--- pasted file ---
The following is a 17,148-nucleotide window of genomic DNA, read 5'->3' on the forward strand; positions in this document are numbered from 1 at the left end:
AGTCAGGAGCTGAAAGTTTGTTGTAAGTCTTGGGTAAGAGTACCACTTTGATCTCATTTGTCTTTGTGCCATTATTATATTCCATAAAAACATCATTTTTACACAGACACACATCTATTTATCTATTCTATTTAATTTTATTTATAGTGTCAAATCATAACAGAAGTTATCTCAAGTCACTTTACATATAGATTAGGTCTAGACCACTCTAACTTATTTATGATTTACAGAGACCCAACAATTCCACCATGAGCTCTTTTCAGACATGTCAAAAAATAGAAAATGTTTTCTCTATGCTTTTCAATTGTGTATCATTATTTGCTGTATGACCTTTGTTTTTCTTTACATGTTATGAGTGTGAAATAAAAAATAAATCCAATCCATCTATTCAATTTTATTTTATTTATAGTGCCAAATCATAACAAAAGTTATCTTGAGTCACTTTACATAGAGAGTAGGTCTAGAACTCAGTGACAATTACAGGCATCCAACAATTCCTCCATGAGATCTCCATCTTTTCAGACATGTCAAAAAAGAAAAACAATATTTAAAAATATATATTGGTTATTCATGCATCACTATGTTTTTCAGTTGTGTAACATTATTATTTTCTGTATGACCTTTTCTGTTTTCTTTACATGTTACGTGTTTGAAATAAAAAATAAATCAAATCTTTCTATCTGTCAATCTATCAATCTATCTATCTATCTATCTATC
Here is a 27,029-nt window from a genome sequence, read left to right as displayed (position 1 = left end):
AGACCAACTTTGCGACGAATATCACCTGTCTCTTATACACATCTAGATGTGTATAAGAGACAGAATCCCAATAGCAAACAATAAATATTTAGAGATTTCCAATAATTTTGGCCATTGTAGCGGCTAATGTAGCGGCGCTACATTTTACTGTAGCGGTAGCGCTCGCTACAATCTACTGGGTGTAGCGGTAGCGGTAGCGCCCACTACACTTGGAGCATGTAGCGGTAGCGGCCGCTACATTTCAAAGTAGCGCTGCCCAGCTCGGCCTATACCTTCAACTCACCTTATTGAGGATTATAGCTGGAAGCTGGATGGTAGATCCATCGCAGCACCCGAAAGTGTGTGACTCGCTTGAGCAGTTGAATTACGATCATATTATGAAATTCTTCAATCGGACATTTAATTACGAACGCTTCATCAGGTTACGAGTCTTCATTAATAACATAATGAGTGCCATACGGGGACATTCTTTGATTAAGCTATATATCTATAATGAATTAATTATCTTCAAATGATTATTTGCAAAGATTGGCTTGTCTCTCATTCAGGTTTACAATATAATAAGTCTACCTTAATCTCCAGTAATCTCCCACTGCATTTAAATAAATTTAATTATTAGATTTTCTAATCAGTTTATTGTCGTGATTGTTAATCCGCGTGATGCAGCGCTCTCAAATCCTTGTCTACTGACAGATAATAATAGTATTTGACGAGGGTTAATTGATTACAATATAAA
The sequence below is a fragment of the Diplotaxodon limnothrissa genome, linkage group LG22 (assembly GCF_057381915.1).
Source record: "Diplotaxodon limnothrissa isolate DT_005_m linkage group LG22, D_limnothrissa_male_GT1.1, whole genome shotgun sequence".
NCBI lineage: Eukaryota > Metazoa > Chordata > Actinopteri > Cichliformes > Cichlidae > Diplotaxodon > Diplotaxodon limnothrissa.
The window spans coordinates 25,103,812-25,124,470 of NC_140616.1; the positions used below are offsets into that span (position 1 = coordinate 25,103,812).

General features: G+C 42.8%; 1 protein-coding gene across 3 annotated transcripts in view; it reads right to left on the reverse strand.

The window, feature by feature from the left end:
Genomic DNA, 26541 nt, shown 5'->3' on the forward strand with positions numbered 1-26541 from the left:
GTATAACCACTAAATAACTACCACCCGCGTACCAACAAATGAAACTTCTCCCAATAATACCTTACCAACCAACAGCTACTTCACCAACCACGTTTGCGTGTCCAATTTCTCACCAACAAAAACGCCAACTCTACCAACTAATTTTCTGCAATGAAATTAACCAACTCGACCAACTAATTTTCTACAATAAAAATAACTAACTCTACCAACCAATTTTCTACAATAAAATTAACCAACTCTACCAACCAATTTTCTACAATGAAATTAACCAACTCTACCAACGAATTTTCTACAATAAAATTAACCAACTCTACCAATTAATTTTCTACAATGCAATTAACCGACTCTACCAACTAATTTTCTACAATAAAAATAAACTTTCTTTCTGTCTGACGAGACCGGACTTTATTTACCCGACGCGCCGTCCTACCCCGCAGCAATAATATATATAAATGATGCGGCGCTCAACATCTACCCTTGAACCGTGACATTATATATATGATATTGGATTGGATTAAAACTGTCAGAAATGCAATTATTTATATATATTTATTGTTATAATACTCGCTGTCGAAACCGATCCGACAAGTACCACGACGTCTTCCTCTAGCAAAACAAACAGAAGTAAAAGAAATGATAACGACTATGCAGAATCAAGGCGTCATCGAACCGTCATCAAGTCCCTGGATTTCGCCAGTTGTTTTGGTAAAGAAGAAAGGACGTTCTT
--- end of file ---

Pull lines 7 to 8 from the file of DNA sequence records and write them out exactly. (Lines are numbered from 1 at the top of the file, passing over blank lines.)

NCBI lineage: Eukaryota > Metazoa > Chordata > Actinopteri > Cichliformes > Cichlidae > Diplotaxodon > Diplotaxodon limnothrissa.
The window spans coordinates 25,103,812-25,124,470 of NC_140616.1; the positions used below are offsets into that span (position 1 = coordinate 25,103,812).